Beth Macy Quotes in Dopesick
Though the opioid epidemic would go on to spare no segment of America, nowhere has it settled in and extracted as steep a toll as in the depressed former mill and mining communities of Central Appalachia, where the desperate and jobless rip copper wire out of abandoned factories to resell on the black market and jimmy large-screen TVs through a Walmart garden-center fence crack to keep from “fiending for dope.”
Three months before visiting Jones, in the spring of 2016, Kristi Fernandez and I stood next to Jesse’s grave on a rolling hillside in Strasburg, Virginia, in the shadow of Signal Knob. She’d asked me to meet her at one of her regular cemetery stops, on her way home from work, so I could see how she’d positioned his marker, just so, at the edge of the graveyard.
It was possible to stand at Jesse’s headstone—emblazoned with the foot-high number 55, in the same font as the lettering on his Strasburg Rams varsity jersey—and look down on the stadium where he had once summoned the crowd to its feet simply by running onto the field and pumping his arms
Harm reduction remained slow to catch on in most of the Bible Belt, including Roanoke. When I told Janine about an idea hatched at an opioid brainstorming session in Boston—to segregate users on a boat in international waters, where they could legally inject under medical supervision, ideally then transitioning to counseling and MAT—she was repulsed. “That’s crazy! We’ve created this problem, and now we decide we’re just going to continue to let it happen, and that’s the answer?”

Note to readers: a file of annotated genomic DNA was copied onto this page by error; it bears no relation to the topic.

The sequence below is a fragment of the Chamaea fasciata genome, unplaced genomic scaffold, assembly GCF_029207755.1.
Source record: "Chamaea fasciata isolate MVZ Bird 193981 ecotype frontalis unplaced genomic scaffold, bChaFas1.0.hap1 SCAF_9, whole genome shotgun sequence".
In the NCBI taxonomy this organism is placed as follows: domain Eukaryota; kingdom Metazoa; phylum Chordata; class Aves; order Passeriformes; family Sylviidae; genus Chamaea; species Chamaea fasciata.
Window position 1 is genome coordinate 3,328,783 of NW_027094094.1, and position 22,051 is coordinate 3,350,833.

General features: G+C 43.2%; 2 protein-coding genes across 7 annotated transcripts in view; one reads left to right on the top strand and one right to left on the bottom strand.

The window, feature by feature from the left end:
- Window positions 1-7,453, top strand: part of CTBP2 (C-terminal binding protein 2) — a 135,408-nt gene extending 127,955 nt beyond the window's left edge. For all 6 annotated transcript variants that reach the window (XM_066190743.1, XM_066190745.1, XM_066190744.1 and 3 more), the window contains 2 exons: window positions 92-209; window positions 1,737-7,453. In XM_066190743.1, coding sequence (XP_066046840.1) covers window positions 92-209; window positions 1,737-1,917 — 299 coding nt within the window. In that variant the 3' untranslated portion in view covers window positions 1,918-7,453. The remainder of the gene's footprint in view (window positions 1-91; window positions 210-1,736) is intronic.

And yet she was miles ahead of most leaders in her conservative community. She’d told her son’s story recently to the local school board and county officials, hoping to raise money for the county’s risk prevention council, which was currently running on fumes and a few small federal grants. She’d explained how she’d pulled strings to get her kids into the Hidden Valley school zone because she considered it a superior place to raise children. But the affluence she believed would protect her family had instead allowed the festering of shame and inaction. Almost daily the Hope Initiative took a call about a heroin user from Hidden Valley or nearby Cave Spring, and police data showed that the problem was worse by far in those two communities than in other, less affluent areas of the county.
I hoped the stories of Ronnie Jones and his victims would illuminate the ruts in both a criminal justice system that pursues a punishment-fits-all plan when the truth is much more complicated and a strained medical system that overtreats people with painkillers until the moment addiction sets in—and health care scarcity becomes the rule.
I hoped, too, that my interview with Jones would help answer Kristi Fernandez’s questions about what led to her son Jesse’s premature death. Was Ronnie Jones really the monster that law enforcement officials made him out to be? Had the statewide corrections behemoth that returns two thousand ex-offenders a year to Virginia’s cities, counties, and towns played a role in his revolving door of failures?
Tess was still homeless, and another week passed before she called Patricia with an address via a borrowed phone, possibly belonging to a current or former pimp. “Are you in danger?” her mom asked, and Tess claimed she was not, repeating a line she often said: “I’m a soldier, Mom. I’ll be fine.
“Yes, love.” Patricia responded. “But sometimes even soldiers fall.”